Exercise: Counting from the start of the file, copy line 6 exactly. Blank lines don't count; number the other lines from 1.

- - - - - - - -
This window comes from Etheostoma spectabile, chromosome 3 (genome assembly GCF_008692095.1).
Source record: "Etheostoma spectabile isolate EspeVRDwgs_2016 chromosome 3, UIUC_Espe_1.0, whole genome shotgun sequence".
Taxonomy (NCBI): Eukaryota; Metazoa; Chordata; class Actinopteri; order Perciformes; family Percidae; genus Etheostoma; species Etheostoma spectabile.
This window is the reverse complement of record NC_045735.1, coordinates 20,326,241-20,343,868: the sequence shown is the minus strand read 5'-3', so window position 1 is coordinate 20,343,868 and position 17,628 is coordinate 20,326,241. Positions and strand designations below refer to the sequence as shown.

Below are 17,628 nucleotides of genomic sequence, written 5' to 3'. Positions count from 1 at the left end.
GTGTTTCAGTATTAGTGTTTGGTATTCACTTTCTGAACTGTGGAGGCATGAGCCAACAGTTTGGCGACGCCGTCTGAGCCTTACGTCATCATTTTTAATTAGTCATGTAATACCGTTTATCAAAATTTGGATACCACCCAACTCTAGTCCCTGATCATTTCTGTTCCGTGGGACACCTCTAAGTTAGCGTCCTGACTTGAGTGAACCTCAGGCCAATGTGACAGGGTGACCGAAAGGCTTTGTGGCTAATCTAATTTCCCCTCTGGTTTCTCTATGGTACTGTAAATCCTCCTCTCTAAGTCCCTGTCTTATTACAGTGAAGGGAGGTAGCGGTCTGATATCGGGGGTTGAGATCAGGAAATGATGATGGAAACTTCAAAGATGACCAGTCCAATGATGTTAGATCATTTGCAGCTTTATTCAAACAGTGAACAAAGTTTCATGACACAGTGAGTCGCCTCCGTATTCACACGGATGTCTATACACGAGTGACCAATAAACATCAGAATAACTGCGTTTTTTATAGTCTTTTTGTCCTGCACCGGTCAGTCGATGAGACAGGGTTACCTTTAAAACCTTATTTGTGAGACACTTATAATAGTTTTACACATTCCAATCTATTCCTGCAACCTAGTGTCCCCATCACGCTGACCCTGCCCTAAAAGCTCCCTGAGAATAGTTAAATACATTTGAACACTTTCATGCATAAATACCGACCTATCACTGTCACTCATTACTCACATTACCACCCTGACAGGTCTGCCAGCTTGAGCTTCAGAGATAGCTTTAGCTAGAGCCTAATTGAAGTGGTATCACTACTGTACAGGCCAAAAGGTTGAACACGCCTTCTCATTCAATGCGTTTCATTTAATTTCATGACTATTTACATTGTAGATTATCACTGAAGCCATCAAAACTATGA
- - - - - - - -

GTGTTTCAGTATTAGTGTTTGGTATTCACTTTCTGAACTGTGGAGGCATGAGCCAACAGTTTGGCGACGCCGTCTGAGCCTTACGTCATCATTTTTAATTAGTCATGTAATACCGTTTATCAAAATTTGGATACCACCCAACTCTAGTCCCTGATCATTTCTGTTCCGTGGGACACCTCTAAGTTAGCGTCCTGACTTGAGTGAACCTCAGGCCAATGTGACAGGGTGACCGAAAGGCTTTGTGGCTAATCTAATTTCCCCTCTGGTTTCTCTATGGTACTGTAAATCCTCCTCTCTAAGTCCCTGTCTTATTACAGTGAAGGGAGGTAGCGGTCTGATATCGGGGGTTGAGATCAGGAAATGATGATGGAAACTTCAAAGATGACCAGTCCAATGATGTTAGATCATTTGCAGCTTTATTCAAACAGTGAACAAAGTTTCATGACACAGTGAGTCGCCTCCGTATTCACACGGATGTCTATACACGAGTGACCAATAAACATCAGAATAACTGCGTTTTTTATAGTCTTTTTGTCCTGCACCGGTCAGTCGATGAGACAGGGTTACCTTTAAAACCTTATTTGTGAGACACTTATAATAGTTTTACACATTCCAATCTATTCCTGCAACCTAGTGTCCCCATCACGCTGACCCTGCCCTAAAAGCTCCCTGAGAATAGTTAAATACATTTGAACACTTTCATGCATAAATACCGACCTATCACTGTCACTCATTACTCACATTACCACCCTGACAGGTCTGCCAGCTTGAGCTTCAGAGATAGCTTTAGCTAGAGCCTAATTGAAGTGGTATCACTACTGTACAGGCCAAAAGGTTGAACACGCCTTCTCATTCAATGCGTTTCATTTAATTTCATGACTATTTACATTGTAGATTATCACTGAAGCCATCAAAACTATGA